The key ingredient of Bourdain’s career was indeed realness, not as some elemental substance, but as a blend. He played with some of the most tricky aspects of modern life—the obsession with identity, the overawareness of how one’s image moves through the world, and the imperative to indulge one’s hungers—as if they were blades: He knew their dangers, and he knew what they could make. Pop culture and politics may have recently given the concept of authenticity a beating, but Bourdain was able to still make a persuasive case for it because he understood how much appearances really do matter.
You see this clearly in his famous spats with other chefs. When Alice Waters, the evangelist for organic and locally grown cuisine, fried an egg on a spoon for 60 Minutes, Bourdain sniped not at her food, but at her marketing sense. It was “strategically foolish and inappropriate and bad for her argument to be seen cooking a fresh-laid organic egg over an open fire for Lesley Stahl,” he wrote in his book Medium Raw. But, he added, “What’s truly wonderful about Alice is that she is, first and foremost, a sensualist … She’s made greed, lust, hunger, self-gratification, and fetishism look good.”
Bourdain, of course, did the same, though pointedly without the precious egg spoon and quite-so-overt ideology. “I like to eat like a child, in an emotional way,” he once told GQ. “I don’t like to overanalyze.” This was apparent in how, on TV, an “Oh man, that’s good” and what he once called a “just-fucked look” would typically follow the best slurp of soup or bite of sausage. It was apparent in his commitment to not overly script the encounters of his shows. “I’d rather miss the shot than have a bogus shot,” he told The New Yorker.
The no-bullshit edge also glinted in his prose, which he used to nick the pretenses of the food world, high and low. Regarding Chicago’s vaunted gastronomy lab Alinea: “My meal there was one of the longest, least pleasurable meals of my life.” Regarding Paula Deen’s recipe for a burger with donuts for buns: “What was Jesus’s position on gout?” This anti-snobbery was, of course, very rude and certainly a kind of snobbery in itself. But Bourdain chose his targets carefully, often made amends, and rarely thwacked his rhetorical skillet upon the less powerful. When the internet snarked on the North Dakota food critic who’d earnestly praised Olive Garden, Bourdain first joined in but then reconsidered, and he ended up contributing the foreword for a book of her reviews. “This is a straightforward account of what people have been eating—still ARE eating—in much of America,” he wrote.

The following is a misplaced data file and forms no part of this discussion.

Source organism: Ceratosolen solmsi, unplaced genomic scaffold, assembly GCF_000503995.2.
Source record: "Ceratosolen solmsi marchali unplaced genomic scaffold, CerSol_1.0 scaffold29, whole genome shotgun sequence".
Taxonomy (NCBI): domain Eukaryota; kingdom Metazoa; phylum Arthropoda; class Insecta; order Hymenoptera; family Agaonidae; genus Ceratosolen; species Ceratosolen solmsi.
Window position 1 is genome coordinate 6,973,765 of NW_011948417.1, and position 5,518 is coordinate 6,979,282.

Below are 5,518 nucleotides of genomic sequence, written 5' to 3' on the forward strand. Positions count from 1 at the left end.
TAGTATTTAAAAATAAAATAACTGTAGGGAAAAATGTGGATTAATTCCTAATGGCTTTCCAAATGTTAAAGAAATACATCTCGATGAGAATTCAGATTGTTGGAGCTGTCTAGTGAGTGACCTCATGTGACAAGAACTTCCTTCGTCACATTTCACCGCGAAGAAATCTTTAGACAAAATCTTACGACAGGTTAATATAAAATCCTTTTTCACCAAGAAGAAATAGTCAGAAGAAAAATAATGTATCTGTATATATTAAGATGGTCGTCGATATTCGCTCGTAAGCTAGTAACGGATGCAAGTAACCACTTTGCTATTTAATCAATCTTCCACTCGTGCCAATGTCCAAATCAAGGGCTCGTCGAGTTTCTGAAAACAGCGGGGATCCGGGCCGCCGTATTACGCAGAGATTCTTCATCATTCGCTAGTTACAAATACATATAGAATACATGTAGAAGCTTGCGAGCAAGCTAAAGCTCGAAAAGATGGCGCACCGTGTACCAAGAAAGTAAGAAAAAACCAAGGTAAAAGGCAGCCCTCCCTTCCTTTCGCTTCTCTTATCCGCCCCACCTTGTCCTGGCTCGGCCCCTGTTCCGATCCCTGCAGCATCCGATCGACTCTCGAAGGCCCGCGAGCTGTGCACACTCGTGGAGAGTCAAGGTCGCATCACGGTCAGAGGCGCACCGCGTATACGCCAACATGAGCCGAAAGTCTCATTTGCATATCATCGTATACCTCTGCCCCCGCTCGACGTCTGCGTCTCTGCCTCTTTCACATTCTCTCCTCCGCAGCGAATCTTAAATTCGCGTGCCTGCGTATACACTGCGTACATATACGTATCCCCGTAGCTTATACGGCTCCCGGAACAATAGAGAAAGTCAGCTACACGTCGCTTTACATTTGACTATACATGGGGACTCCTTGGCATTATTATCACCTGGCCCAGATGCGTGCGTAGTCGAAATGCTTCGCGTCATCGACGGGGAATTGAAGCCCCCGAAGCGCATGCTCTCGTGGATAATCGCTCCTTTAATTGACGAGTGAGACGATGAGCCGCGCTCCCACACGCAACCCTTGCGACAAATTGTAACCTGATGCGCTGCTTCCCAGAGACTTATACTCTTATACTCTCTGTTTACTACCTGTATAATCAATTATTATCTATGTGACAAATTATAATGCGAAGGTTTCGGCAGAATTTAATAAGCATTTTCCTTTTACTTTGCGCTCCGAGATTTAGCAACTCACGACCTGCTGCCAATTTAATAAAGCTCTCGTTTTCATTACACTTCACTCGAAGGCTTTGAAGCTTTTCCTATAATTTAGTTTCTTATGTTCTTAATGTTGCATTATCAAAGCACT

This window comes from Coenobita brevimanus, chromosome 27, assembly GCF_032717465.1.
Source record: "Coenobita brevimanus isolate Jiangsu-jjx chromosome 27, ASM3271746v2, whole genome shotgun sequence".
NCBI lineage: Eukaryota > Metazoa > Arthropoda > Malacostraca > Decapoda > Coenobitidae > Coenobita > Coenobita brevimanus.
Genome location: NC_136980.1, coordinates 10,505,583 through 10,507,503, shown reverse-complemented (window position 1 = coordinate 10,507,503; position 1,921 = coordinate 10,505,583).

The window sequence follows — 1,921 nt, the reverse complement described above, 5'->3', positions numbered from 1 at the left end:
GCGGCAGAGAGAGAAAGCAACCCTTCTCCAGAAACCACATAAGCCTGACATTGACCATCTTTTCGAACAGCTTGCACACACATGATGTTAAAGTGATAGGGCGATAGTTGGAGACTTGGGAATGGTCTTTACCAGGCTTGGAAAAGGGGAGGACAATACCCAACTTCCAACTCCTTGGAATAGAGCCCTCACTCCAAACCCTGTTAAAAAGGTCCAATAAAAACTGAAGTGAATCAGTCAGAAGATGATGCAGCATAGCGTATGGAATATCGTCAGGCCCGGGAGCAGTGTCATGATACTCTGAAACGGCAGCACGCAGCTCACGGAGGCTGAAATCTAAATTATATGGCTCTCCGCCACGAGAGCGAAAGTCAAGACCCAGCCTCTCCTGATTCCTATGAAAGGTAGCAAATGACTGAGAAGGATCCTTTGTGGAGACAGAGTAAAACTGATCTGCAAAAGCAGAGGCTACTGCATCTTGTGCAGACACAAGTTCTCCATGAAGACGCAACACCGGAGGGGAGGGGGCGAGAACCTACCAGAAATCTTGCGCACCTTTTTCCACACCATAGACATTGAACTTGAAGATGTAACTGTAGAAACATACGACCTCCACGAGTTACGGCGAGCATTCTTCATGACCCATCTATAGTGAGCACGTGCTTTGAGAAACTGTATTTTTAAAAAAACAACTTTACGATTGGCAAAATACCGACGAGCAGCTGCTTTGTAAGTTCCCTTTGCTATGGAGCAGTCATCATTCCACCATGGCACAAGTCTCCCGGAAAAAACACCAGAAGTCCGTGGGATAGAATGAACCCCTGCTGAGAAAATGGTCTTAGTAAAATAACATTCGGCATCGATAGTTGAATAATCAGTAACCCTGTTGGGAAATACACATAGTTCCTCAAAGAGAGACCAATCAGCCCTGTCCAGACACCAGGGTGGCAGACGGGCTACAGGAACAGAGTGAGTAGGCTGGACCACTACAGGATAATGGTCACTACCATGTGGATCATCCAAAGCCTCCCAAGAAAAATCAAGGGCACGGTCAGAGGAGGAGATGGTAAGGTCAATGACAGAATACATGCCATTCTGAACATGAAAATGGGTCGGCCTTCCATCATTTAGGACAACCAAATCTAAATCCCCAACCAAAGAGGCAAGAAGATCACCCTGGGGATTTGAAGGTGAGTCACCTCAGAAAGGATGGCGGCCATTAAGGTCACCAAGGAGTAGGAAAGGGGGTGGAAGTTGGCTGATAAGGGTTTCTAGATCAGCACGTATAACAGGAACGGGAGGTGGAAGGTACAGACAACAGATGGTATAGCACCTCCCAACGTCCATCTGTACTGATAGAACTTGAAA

His rise did help nourish the so-called “foodie” movement and everything dubious that went with it, including the impulse to eat interesting meals so as to photograph them. But while some of his viewers may have cared only for the costume of the authentic—resulting in $14-a-cocktail “dive bars” and the rise of “Brooklyn barbecue”—Bourdain insisted that the best sensory experiences were informed by circumstances, backstories, and a logic that goes beyond market engineering. “The word authentic has become a completely ridiculous, snobbish term,” he told Time. “There are so many first- and second-generation immigrants making wonderful mashups of food they grew up eating. On the other hand, I’m pretty sure that every time Guy Fieri puts barbecue pork inside a nori roll, an angel dies.”